We love our gadgets and have used Garmin GPS for Thailand for a few years now. If you’re planning a Thai road trip, or driving any distance either across Thailand or in its big cities, we recommend Garmin’s GPS maps for Thailand. Not because the product is fantastic, but because it’s the best available. Having tried and tested (and hated) the other options (including Google Maps – see why, below), we recommend Garmin as the best GPS for Thailand, especially while in Bangkok and other big-ish cities like Chiang Mai, Pattaya and heading cross-country.
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Garmin GPS for Thailand
What we use:
- Maps: Garmin City Navigator Southeast Asia NT
- Device: Garmin nüvi 3490LMT (or newer model, Garmin Nuvi 57LM)
- Accessories: suction mount + travel case
1. Is GPS necessary in Thailand?
You only need GPS in Thailand if you’re planning on doing any driving (A) between two points in Thailand (say heading up north from Bangkok, or taking a road trip from Koh Samui to Phuket, etc) or (B) driving in and around major cities. In these cases, GPS will be useful at some points in your journey. We’ve used it to (successfully) drive between Bangkok and Koh Samui on a number of occasions.
When don’t you need GPS for Thailand? Are you just coming to play regular beach tourist? If so, GPS isn’t necessary. For day-to-day tourist navigation and getting around on foot or by taxi/songthaew – you won’t need it at all.
2. Is Garmin GPS for Thailand in English?
Yes, don’t worry! Garmin’s maps for Thailand are in English, not Thai. All roads and place names are transposed in English. Now, whether you can pronounce something like ‘Suvarnabhumi’ (BKK Airport), that’s another matter.
3. What is Garmin Thailand’s of detail?
Garmin Thailand’s GPS detail throughout the country is quite reasonable, except for Koh Samui (see below). While it lacks the detail we’re accustomed to seeing for European, North American or Australian roads, it’s a good asset in cities (trying to drive out of Bangkok to Pattaya, for instance).
4. What do Garmin City Navigator Southeast Asia roadmaps include?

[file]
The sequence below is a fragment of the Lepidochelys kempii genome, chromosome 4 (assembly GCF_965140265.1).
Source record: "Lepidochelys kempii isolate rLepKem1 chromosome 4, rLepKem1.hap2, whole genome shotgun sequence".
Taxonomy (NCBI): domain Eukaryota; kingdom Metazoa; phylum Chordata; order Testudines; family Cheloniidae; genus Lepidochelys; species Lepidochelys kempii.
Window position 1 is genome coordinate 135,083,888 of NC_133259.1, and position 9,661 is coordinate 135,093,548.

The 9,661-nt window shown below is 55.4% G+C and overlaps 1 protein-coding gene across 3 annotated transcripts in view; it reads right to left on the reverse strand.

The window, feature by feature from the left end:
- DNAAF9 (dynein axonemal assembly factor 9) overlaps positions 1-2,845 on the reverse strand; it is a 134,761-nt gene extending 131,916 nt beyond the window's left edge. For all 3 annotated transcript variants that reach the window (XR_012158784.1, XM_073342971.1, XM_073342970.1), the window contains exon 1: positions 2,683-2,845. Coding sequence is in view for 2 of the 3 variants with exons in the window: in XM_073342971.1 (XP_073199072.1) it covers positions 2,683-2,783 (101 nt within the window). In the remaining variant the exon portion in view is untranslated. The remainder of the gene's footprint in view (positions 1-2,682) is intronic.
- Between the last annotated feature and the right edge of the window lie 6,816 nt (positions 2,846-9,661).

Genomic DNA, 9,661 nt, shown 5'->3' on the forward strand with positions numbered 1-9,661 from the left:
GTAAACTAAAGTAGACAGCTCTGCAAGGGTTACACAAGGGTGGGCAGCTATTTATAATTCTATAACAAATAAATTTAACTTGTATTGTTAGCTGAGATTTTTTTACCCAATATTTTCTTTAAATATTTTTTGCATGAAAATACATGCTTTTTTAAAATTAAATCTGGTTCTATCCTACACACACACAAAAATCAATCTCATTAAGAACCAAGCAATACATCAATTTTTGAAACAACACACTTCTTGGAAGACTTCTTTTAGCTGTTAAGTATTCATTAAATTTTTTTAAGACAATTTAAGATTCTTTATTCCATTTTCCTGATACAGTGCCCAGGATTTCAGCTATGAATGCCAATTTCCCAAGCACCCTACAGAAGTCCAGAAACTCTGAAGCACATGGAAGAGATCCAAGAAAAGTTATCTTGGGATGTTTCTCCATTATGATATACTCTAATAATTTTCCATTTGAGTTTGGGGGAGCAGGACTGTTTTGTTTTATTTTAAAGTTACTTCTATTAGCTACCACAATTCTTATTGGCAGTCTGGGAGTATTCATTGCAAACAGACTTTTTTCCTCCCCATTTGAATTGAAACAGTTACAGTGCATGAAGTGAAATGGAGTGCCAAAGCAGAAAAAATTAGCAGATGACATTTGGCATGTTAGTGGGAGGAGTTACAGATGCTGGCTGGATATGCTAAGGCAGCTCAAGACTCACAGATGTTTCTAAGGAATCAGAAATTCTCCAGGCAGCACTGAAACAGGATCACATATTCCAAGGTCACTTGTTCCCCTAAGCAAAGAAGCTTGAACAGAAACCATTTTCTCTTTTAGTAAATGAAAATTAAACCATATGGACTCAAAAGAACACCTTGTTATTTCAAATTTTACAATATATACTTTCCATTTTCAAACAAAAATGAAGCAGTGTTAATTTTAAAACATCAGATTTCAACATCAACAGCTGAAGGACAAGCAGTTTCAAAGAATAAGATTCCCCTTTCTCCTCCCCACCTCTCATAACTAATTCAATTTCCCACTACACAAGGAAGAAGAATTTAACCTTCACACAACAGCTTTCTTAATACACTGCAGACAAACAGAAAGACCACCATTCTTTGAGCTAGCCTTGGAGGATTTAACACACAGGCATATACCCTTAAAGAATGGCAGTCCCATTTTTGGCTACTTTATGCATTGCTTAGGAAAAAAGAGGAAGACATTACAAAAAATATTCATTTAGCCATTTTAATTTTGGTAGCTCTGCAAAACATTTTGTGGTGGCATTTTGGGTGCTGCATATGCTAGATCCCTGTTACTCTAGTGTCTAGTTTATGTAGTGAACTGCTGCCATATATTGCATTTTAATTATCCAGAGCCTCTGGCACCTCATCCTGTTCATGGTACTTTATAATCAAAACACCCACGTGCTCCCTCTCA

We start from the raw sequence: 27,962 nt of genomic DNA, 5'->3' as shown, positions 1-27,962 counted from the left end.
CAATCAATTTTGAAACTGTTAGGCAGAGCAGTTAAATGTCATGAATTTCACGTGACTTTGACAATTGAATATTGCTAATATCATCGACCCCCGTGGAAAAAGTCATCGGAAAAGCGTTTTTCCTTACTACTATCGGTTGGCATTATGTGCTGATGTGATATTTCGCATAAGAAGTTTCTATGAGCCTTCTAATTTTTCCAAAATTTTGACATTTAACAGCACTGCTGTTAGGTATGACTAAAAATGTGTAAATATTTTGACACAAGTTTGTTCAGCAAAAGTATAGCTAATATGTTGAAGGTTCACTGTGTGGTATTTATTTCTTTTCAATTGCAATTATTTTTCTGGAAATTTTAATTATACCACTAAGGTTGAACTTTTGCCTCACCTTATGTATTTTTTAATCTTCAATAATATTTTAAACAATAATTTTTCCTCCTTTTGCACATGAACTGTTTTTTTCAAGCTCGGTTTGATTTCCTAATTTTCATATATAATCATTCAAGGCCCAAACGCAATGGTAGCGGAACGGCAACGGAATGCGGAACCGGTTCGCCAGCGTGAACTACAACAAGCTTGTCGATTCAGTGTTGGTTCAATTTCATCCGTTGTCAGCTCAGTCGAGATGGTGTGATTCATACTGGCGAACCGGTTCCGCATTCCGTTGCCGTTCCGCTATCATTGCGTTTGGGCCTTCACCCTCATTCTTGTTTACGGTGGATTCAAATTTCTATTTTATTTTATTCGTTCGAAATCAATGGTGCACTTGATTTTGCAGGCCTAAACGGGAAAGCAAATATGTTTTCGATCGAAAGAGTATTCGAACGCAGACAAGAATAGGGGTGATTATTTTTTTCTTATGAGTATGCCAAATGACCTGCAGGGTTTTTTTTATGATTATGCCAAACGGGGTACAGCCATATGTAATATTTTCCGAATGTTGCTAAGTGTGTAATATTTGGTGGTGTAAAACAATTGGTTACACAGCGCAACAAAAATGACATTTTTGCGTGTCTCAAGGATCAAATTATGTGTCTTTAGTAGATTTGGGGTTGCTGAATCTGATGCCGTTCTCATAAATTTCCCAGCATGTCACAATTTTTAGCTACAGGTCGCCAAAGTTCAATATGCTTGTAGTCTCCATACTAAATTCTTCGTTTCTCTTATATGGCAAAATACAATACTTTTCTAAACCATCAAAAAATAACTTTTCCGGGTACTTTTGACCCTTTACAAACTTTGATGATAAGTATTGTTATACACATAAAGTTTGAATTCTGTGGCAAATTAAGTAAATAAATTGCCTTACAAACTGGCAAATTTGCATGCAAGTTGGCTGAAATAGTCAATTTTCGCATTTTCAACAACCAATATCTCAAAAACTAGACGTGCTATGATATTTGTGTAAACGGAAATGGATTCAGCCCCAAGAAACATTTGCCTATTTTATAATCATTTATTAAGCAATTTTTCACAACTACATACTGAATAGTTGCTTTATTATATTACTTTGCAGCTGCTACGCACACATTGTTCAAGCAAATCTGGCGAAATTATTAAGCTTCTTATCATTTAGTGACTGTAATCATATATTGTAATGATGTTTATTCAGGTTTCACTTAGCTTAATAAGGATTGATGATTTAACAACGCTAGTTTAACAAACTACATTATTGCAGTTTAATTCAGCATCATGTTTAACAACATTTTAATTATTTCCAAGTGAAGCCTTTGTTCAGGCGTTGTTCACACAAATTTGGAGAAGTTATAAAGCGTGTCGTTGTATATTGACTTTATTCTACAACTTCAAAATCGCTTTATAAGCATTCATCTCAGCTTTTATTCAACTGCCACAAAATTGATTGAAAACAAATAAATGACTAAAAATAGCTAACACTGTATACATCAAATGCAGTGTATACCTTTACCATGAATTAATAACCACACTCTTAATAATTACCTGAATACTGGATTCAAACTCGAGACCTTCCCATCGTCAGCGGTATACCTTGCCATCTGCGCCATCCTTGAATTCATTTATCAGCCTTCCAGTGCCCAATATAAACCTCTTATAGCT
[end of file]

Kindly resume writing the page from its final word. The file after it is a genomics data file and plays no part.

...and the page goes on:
Several Southeast Asian countries are included in the map set, so if you enjoy your first road trip in Thailand, you can quickly plan the next.
The best way to use GPS in Thailand
First tip – stick to main roads. While Garmin Thailand will get you from Bangkok to Koh Samui, we wouldn’t recommend it for exploring byways along the route. You will swear at it at some point but, on arrival, you’ll kiss and make up.
Google Maps in Thailand (what not to do)
For driving directions in Thailand, don’t bother with Google Maps on your phone! Unlike Garmin, Google’s maps want to default into Thai, meaning an ongoing techno-battle (lots of swearing and road rage). We’ve tried it. Never again.
If you can’t read Thai, don’t bother using Google Maps to navigate in Thailand.
Additionally, unless you have very attractive data roaming rates, it’s not a possibility. The detail on Google Maps is no better than on a GPS, and what happens if your phone loses coverage?
Garmin maps for Koh Samui?
Is GPS useful for Koh Samui? No. Once you’ve used your Garmin to drive to Koh Samui from elsewhere, stick it in your luggage and forget it’s there. Koh Samui has just one ring road, and that’s about as much detail as the Garmin maps have available.
When first creating The Koh Samui Guide, we had the clever idea to “include some maps”. This after-thought ending up taking over the whole project, as no detailed English maps exist for Koh Samui whatsoever. As such, we’re very aware of what’s required (and what’s available) to navigate both Koh Samui and around Thailand generally.
Many of Koh Samui’s smaller roads don’t appear on the Garmin map. For tourist purposes, a free map available at any hotel would be far more useful. (The Koh Samui Guide now has a number of detailed maps – painstakingly made!). Despite just one ring road and a handful of secondary roads, it can be hard to find restaurants and attractions (without fraught U-Turns). Major landmarks tend to have road signs leading the way.
Only Koh Samui’s major roads exist on Garmin’s GPS Maps for Thailand – but we don’t recommend exploring dirt tracks and small side roads, anyway – tourists often get lost in Samui’s massive jungle and require rescue.
GPS for Thailand – our thumbs-up conclusion
While Garmin’s Thailand GPS maps are by no means required packing, they’ll be a useful part of a vacation or business trip that will include some cross-Thailand or Bangkok driving. Happy travels!
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